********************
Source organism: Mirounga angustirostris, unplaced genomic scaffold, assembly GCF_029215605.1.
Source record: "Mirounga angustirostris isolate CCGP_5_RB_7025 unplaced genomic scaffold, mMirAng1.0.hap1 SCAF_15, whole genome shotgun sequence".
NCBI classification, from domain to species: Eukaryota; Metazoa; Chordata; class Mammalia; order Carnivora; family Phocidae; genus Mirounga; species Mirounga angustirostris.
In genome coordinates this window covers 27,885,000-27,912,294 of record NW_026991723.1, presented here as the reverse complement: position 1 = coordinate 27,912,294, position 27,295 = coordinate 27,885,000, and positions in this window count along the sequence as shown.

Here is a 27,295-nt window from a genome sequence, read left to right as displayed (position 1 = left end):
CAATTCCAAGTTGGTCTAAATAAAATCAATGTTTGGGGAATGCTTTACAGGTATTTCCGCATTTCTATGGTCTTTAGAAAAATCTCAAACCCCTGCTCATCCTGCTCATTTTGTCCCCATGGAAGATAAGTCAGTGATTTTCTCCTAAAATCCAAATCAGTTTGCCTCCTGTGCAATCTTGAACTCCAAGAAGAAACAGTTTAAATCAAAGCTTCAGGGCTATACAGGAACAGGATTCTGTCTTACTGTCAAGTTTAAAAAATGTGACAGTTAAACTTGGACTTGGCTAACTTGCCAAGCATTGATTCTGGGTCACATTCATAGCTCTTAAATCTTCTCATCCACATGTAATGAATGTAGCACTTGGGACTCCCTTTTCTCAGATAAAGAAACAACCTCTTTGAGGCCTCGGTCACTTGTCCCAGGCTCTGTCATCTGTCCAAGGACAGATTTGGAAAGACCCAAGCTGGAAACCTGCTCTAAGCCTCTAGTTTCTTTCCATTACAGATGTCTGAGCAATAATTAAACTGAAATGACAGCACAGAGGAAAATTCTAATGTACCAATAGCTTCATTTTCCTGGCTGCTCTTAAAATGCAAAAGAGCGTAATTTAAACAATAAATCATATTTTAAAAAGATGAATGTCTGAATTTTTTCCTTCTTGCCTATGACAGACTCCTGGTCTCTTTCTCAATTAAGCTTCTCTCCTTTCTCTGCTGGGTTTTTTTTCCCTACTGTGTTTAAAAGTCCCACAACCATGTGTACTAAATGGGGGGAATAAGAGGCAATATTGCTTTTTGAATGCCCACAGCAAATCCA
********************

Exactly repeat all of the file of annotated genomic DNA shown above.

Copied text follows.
Source organism: Mirounga angustirostris, unplaced genomic scaffold, assembly GCF_029215605.1.
Source record: "Mirounga angustirostris isolate CCGP_5_RB_7025 unplaced genomic scaffold, mMirAng1.0.hap1 SCAF_15, whole genome shotgun sequence".
NCBI classification, from domain to species: Eukaryota; Metazoa; Chordata; class Mammalia; order Carnivora; family Phocidae; genus Mirounga; species Mirounga angustirostris.
In genome coordinates this window covers 27,885,000-27,912,294 of record NW_026991723.1, presented here as the reverse complement: position 1 = coordinate 27,912,294, position 27,295 = coordinate 27,885,000, and positions in this window count along the sequence as shown.

Here is a 27,295-nt window from a genome sequence, read left to right as displayed (position 1 = left end):
CAATTCCAAGTTGGTCTAAATAAAATCAATGTTTGGGGAATGCTTTACAGGTATTTCCGCATTTCTATGGTCTTTAGAAAAATCTCAAACCCCTGCTCATCCTGCTCATTTTGTCCCCATGGAAGATAAGTCAGTGATTTTCTCCTAAAATCCAAATCAGTTTGCCTCCTGTGCAATCTTGAACTCCAAGAAGAAACAGTTTAAATCAAAGCTTCAGGGCTATACAGGAACAGGATTCTGTCTTACTGTCAAGTTTAAAAAATGTGACAGTTAAACTTGGACTTGGCTAACTTGCCAAGCATTGATTCTGGGTCACATTCATAGCTCTTAAATCTTCTCATCCACATGTAATGAATGTAGCACTTGGGACTCCCTTTTCTCAGATAAAGAAACAACCTCTTTGAGGCCTCGGTCACTTGTCCCAGGCTCTGTCATCTGTCCAAGGACAGATTTGGAAAGACCCAAGCTGGAAACCTGCTCTAAGCCTCTAGTTTCTTTCCATTACAGATGTCTGAGCAATAATTAAACTGAAATGACAGCACAGAGGAAAATTCTAATGTACCAATAGCTTCATTTTCCTGGCTGCTCTTAAAATGCAAAAGAGCGTAATTTAAACAATAAATCATATTTTAAAAAGATGAATGTCTGAATTTTTTCCTTCTTGCCTATGACAGACTCCTGGTCTCTTTCTCAATTAAGCTTCTCTCCTTTCTCTGCTGGGTTTTTTTTCCCTACTGTGTTTAAAAGTCCCACAACCATGTGTACTAAATGGGGGGAATAAGAGGCAATATTGCTTTTTGAATGCCCACAGCAAATCCA